Magazine article USA TODAY

How to Influence Paranormal Beliefs. (Your Life)

Magazine article USA TODAY

How to Influence Paranormal Beliefs. (Your Life)

Article excerpt

Although they might not be quick to admit it, nine out of 10 American adults believe in some paranormal phenomena, polls have shown. Research from Barry Markovsky, professor of sociology, University of South Carolina, Columbia, demonstrates how people may come to believe in something that seems absurd at face value. He conducted an experiment on the spread of paranormal beliefs that tested "social impact theory," which suggests that behavior and beliefs are strongly affected by the status, proximity, and number of potential influencers. Applied to dubious claims such as astrology, alien abductions, or reincarnation, it shows that belief in such things can be transmitted like a virus through a social system, even when the claim has no basis in fact.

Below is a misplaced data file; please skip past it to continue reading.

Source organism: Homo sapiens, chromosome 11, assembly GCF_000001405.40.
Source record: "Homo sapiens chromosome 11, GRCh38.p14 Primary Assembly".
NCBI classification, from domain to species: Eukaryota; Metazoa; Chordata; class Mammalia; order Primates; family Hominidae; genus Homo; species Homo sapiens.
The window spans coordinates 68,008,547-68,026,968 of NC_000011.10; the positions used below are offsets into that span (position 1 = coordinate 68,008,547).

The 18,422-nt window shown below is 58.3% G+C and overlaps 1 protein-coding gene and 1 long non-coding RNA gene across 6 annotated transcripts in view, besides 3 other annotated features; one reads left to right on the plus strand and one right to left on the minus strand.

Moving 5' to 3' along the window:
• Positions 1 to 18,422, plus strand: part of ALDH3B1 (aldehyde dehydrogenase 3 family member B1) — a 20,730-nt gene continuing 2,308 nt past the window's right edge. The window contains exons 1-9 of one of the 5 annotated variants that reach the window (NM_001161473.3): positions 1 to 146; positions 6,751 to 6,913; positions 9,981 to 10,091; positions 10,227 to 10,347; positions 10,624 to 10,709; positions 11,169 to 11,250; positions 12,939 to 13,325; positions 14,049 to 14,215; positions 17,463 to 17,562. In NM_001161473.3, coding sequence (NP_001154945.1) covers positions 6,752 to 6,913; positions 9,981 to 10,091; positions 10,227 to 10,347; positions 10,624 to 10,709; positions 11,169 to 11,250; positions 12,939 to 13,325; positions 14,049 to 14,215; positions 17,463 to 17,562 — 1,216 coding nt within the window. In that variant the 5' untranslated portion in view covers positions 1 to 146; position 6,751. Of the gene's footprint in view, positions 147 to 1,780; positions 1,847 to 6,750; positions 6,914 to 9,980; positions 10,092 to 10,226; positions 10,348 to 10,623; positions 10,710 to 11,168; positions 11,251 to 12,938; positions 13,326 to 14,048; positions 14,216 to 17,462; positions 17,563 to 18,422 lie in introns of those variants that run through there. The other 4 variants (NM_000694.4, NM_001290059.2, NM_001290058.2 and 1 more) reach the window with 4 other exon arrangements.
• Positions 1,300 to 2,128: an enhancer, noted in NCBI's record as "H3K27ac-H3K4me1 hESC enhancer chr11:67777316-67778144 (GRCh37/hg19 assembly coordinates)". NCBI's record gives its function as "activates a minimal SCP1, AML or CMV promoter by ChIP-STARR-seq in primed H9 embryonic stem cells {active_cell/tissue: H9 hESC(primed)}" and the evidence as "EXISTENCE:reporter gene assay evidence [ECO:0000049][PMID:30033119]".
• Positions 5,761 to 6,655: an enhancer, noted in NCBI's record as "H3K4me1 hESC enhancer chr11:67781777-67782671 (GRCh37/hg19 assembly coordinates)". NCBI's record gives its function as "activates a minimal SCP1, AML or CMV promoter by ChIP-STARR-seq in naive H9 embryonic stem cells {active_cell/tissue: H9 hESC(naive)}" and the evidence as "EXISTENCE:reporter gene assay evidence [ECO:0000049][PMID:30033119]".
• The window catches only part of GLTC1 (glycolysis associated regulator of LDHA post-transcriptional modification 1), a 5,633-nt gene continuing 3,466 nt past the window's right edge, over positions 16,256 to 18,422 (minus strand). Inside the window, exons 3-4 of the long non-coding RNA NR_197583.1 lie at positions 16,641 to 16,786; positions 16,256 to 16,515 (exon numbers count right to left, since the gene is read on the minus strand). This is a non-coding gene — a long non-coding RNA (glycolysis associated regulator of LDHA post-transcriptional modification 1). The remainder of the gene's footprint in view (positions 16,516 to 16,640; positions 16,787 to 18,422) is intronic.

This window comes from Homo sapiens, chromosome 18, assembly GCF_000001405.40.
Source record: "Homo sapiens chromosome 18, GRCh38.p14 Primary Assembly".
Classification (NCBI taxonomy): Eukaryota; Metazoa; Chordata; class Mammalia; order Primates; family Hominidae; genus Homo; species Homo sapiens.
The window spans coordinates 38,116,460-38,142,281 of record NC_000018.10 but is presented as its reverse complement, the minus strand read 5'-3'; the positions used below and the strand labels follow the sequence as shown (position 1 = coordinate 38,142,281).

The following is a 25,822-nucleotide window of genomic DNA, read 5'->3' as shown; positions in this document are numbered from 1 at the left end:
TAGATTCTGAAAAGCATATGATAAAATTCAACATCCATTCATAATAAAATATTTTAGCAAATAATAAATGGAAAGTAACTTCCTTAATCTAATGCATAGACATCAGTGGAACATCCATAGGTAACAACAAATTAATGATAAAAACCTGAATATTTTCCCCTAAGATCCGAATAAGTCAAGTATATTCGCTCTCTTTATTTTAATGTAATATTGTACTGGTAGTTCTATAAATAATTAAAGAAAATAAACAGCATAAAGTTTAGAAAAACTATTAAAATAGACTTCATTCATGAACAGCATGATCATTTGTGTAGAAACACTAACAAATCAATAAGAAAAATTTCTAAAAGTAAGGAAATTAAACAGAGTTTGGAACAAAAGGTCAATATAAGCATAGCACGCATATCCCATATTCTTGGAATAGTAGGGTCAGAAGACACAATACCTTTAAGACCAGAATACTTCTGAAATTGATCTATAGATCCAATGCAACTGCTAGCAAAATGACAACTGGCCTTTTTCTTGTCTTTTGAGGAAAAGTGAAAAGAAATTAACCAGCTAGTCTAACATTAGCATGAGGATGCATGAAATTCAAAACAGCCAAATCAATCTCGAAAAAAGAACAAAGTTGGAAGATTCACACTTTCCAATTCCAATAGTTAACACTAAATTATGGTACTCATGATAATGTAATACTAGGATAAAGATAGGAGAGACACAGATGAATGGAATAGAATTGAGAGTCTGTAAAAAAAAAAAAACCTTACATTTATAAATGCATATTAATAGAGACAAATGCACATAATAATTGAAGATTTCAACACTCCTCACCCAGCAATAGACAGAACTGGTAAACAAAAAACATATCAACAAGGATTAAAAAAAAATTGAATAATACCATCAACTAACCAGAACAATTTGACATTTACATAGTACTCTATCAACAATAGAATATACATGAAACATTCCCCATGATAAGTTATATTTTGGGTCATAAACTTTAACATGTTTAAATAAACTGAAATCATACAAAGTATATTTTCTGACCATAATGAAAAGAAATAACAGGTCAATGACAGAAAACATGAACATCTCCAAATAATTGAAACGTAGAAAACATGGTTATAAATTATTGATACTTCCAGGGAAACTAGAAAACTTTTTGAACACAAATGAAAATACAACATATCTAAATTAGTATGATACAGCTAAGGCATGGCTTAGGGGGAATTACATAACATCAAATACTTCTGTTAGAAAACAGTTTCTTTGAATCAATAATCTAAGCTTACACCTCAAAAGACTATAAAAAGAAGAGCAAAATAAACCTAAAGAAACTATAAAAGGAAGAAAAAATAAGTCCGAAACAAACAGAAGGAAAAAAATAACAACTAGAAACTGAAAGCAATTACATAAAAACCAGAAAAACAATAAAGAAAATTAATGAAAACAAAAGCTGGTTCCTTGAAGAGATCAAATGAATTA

In the experiment, subjects were told "some people believe pyramids have mysterious powers to keep things fresh. For instance, the ancient Egyptians used pyramids as tombs to preserve the bodies of pharaohs." Then, the subjects were asked to judge the relative freshness of two bananas, one stored in a box and the other in a pyramid-shaped container. In actuality, the bananas were virtually identical and were always stored together.

When they made their judgments alone, the subjects rated the two pieces of fruit as equally fresh. In other cases, there was a confederate who posed as a subject, but was part of the study. Confederates always rated the fruit from the pyramid as looking fresher, but otherwise made no attempt to influence the real subjects. …

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